For particular applications and/or embodiments, an interstitial needle or other tool may be used. The needle or tool may have markers attached for better optical visibility outside the patient body. Furthermore, the needle or tool may be optimized for good ultrasound visibility if they are supposed to be inserted into the body. In particular embodiments the needle or tool may be combined with inertial tracking components (i.e. accelerometers).
For particular applications and/or embodiments, additional markers may optionally be used for the definition of registration or reference positions on the patient body surface. These may be optically distinct spots or arrangements of geometrical features designed for visibility and optimized optical feature extraction.
For particular applications and/or embodiments, the device to be augmented by the proposed invention may be a handheld US probe; for others it may be a wireless capsule endoscope (WCE); and other devices are possible for suitably defined applications, where said applications may benefit from the added tracking and navigational capabilities of the proposed invention.Software Components:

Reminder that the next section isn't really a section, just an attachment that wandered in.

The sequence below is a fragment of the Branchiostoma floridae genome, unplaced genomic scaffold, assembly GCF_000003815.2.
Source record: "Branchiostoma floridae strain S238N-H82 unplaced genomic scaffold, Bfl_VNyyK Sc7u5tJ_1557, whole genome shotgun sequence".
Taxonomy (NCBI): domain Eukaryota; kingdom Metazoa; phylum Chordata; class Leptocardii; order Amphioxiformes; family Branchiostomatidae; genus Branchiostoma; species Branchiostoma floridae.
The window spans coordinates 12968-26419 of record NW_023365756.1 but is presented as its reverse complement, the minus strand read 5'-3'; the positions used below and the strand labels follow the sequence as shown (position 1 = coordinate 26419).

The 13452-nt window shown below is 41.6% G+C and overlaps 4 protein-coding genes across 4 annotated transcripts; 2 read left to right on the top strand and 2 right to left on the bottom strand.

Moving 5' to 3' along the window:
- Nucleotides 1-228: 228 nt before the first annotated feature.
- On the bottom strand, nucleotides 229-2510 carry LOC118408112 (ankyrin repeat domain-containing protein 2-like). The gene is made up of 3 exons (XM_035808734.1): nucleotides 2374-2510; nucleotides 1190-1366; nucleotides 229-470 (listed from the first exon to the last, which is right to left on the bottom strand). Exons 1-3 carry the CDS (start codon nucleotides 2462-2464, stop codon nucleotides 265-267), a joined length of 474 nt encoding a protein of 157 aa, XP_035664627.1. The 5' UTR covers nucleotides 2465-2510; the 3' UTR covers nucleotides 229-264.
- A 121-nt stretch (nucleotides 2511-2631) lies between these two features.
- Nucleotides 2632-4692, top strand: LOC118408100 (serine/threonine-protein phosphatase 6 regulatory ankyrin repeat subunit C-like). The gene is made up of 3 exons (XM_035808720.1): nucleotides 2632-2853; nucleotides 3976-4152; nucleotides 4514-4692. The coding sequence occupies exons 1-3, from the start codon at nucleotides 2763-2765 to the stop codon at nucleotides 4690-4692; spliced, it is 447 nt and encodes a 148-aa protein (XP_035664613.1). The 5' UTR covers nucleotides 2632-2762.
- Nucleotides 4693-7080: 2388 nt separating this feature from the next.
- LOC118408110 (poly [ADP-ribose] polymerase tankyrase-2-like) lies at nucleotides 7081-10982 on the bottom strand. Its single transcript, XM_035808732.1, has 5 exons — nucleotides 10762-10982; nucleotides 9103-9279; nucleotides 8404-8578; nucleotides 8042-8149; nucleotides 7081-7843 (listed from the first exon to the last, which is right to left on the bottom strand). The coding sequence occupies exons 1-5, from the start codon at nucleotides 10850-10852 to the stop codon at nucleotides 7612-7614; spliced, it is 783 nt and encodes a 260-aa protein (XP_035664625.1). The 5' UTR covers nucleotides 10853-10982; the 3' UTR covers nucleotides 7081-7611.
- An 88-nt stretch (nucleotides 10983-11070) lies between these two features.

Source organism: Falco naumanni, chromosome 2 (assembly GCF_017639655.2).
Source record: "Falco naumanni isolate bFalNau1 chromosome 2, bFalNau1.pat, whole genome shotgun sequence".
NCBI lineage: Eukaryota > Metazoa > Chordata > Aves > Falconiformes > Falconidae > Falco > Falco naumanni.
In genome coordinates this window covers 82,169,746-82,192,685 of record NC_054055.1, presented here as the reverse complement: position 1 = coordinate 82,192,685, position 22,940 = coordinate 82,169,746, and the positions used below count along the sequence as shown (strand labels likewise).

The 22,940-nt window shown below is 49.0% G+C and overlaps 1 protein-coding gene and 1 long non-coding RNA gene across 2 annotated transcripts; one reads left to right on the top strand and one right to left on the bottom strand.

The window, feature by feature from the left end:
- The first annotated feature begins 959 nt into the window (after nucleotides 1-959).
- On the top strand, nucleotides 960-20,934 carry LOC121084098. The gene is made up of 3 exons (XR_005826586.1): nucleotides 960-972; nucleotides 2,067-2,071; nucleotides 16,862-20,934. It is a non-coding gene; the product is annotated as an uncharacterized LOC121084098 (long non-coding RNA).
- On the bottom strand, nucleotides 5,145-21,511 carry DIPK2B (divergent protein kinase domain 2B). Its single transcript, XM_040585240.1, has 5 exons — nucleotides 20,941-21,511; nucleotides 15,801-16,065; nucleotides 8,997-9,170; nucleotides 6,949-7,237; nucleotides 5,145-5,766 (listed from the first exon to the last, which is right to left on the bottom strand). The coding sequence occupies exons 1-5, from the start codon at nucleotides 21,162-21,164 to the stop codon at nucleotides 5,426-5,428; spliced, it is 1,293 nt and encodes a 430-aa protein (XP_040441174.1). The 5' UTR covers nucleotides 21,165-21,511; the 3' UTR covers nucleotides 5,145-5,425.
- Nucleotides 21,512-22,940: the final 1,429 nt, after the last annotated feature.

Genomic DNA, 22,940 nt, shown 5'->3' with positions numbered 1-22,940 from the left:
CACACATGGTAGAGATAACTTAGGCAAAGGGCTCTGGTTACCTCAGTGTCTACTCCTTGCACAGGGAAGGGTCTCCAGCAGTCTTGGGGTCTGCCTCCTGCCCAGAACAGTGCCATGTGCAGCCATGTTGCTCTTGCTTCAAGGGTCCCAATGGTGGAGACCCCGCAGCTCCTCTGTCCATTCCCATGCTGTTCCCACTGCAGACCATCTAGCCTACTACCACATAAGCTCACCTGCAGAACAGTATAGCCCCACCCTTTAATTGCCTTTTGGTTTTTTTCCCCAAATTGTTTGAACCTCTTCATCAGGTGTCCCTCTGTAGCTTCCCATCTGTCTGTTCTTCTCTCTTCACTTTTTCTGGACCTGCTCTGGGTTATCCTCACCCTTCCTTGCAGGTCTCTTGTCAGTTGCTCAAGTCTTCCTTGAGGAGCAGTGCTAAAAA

In one embodiment (handheld US probe tracking), an embodiment of the invention includes a software system for opto-inertial probe tracking (OIT). The OTUs generate local translation data across the scan surface (e.g. skin or intestinal wall), while accelerometers and/or gyroscopes provide absolute orientation and/or rotation motion data. Their streams of local data are combined over time to reconstruct an n-DoF probe trajectory with n=2 . . . 6, depending on the actual OIC sensor combination and the current pose/motion of the probe.
In general, the current pose Q(t)=(P(t), R(t)) can be computed incrementally with
where the R(i) are the orientations directly sampled from the accelerometers and/or incrementally tracked from relative displacements between the OTUs (if more than one) at time i, and Δp(i) are the lateral displacements at time i as measured by the OTUs. P(0) is an arbitrarily chosen initial reference position.
In one embodiment (handheld US probe tracking), a software system for speckle-based probe tracking is included. An (ultrasound-image-based) speckle decorrelation analysis (SDA) algorithm provides very high-precision 1-DoF translation (distance) information for single ultrasound image patch pairs by decorrelation, and 6-DoF information for the complete ultrasound image when combined with planar 2D-2D registration techniques. Suitable image patch pairs are preselected by means of FDS (fully developed speckle) detection. Precision of distance estimation is improved by basing the statistics on a larger set of input pairs.